It should also be noted that these same Pilgrims who today are admired for their religious convictions and devotion to religious freedom - would not allow the Native Americans to have that same privilage.They looked at the Natives as savages without a religion. The Reverend John Elliot said his intent was to "wynn [win] the natives of the country to the knowledge and obedience of the onlie [only] true God and Savior and mankinde."

    Just as the Pilgrims were not the wholesome people portrayed today, the hospitable, helpful Indian characterization is also incorrect. In actuality, the New England Natives were untrusting of Europeans due to their hostile contact with outsiders since 1497. Still remembering the expedition of Captain Thomas Hunt in 1614, who captured 27 people (including Squanto) to sell into slavery, the aboriginal people had good reason to suspect the Pilgrims of ominous deceit.

    The `first' Thanksgiving wasn't a Thanksgiving at all In December of 1620 a splinter group of England's Puritan movement set anchor on American soil, a land already inhabited by the Wampanoag Indians. Having been unprepared for the bitter cold weather,and arriving too late to grow an adequate food supply, nearly half of the 100 settlers did not survive the winter.

    On March 16th, 1621, a Native Indian named Samoset met the Englishmen for the first time. Samoset spoke English, as did Squanto, another bilingual Patuxet who would later serve as interpreter between the colonist and the Wampanoag Indians, lead by Chief Massasoit. A peace treaty was agreed upon between Governor John Carver and Chief Massasoit, and 12,000 acres of land was granted to the colonists.

    As for the infamous 1621 feast we Americans refer to as `The First Thanksgiving' - the reasons and events are speculative. Some say, as we've been taught, that the meal was a feast of appreciation between two different groups of people celebrating a successful harvest and friendship. Others say it was a meeting over land title and treaty matters - an `official conference' between two nations ... and nothing more. And yet there are authors who claim the dinner was a sympathetic gesture from the Natives who took pity on the Pilgrims.

    When examining the reality of that time, the probable explanation was the land and peace treaty meeting. Personally, I doubt if there were actual profound kinships between the two. History had already set in place feelings of distrust. The English probably knew of the French who were killed on the eastern shore before them, and the Indians knew of English, Spanish and French who had come to their lands to kidnap their people. With that history it is doubtful that either community opened their arms to their neighbor, especially the Native people who originally held the land and may of looked to the Pilgrims as invadors. It is probable, though, that the two nations were hospitable and eagerly agreed upon peace between them. Neither, I would assume, would invite conflict into their communities; an amicable relationship would of been desired by all parties involved.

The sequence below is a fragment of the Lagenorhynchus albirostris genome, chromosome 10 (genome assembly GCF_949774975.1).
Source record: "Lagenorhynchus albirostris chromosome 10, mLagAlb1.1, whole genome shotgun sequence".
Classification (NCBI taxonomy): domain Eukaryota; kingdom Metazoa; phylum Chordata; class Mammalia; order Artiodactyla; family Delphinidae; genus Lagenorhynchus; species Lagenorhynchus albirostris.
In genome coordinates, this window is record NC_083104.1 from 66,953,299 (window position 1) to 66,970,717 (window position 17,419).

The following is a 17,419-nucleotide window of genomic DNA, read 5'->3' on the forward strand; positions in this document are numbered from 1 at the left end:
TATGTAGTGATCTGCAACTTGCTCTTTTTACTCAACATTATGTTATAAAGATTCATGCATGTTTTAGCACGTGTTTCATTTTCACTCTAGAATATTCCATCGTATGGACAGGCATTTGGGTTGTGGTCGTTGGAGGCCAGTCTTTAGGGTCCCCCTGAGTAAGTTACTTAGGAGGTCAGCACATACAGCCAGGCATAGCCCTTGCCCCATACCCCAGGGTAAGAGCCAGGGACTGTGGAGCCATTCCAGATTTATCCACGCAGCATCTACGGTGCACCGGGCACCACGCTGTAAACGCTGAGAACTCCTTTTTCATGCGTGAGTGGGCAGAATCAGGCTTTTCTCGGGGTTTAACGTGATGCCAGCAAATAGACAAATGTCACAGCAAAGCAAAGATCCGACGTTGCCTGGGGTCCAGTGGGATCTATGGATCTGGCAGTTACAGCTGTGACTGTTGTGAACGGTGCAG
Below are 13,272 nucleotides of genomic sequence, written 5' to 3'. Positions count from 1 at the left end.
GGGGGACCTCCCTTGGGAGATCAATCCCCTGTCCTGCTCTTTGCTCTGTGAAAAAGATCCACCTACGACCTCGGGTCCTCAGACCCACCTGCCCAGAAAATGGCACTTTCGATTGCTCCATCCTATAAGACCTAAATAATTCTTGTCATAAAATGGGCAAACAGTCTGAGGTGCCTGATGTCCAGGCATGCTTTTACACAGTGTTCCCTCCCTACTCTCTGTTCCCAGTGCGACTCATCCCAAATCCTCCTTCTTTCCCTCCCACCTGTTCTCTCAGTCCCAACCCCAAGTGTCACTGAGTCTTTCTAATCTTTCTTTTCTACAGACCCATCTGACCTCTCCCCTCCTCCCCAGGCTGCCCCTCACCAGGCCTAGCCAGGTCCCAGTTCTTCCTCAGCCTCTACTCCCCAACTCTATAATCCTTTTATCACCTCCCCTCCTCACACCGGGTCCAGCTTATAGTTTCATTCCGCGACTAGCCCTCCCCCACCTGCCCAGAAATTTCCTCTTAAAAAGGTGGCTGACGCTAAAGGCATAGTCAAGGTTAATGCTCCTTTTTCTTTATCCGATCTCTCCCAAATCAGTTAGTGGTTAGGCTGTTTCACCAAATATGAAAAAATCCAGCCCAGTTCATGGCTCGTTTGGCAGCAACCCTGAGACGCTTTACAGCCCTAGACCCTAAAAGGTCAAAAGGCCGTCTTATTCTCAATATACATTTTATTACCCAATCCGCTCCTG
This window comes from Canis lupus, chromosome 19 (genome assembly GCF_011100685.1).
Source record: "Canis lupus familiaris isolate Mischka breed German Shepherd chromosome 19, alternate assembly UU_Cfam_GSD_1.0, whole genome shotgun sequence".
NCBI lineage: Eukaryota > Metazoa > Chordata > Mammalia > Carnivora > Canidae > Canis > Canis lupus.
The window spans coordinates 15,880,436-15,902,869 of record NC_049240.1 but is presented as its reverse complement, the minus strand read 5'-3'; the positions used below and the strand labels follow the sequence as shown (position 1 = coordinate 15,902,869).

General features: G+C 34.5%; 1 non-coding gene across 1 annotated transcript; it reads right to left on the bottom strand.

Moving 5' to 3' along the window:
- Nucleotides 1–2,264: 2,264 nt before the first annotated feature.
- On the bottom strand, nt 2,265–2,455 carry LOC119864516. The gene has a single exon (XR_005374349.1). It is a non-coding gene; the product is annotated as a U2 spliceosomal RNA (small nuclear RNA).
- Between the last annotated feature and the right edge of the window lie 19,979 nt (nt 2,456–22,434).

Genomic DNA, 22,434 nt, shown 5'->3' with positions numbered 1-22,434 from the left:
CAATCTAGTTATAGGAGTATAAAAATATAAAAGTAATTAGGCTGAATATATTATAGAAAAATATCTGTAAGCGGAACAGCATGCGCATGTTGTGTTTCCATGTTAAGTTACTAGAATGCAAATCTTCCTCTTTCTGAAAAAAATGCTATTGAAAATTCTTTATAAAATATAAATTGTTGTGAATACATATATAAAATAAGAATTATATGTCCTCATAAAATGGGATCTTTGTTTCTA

In 1622 propaganda started to circulate about what would LATER be referred to as the `First Thanksgiving'."Mourts Relation", a book written to publicize the so-called wonderfulness of Plymouth, told of the meeting as a friendly feast with the Natives. The Pilgrims glamorized the situation, possibly in an effort to encourage more Puritans to settle in their area. By stating that the Native community was warm and open-armed, the newcomers would be more likely to feel secure in their journey to New England.

    An End to Peace

    Though Massasoit agreed to peace with the English, other Native Indians did not. As their land was seized and occupied from Maine to Connecticut, various tribal communities fought back. When one group would raid a village, the other would retaliate. Often times the English, who eventually greatly outnumbered the aboriginal people, would massacre entire villages.

    In 1637 700-800 Pequot Indian women, men and children gathered in their village for an annual celebration. Unbeknownst to them, they were surrounded by English who burned them alive while in their homes and buildings. Those who tried to escape were killed.

    When Massasoit died in 1656 it would be the end to peace established between the colony and the Wampanoag. Massasoit's son, known as Alexander, inherited his father's duty but when Alexander died under mysterious circumstances following a meeting with the Pilgrims, conflicts would erupt. Massasoit's youngest son, Metacoment (called King Philip by the English) became chief at the young age of 24. Always leery of the settlers, and with the death of his brother, which he blamed on poison from the Pilgrims, his father's dedication to peace dissipated.

    As the colonies grew in size, so did the need for more land. The Pilgrims, once few in number, swelled to well over 40,000. The Wampanoag strength weaken to a few thousand - mostly due to disease and warfare. The atmosphere between the two cultures was aggressive and in 1675 King Philip called for reinforcements from neighboring tribes.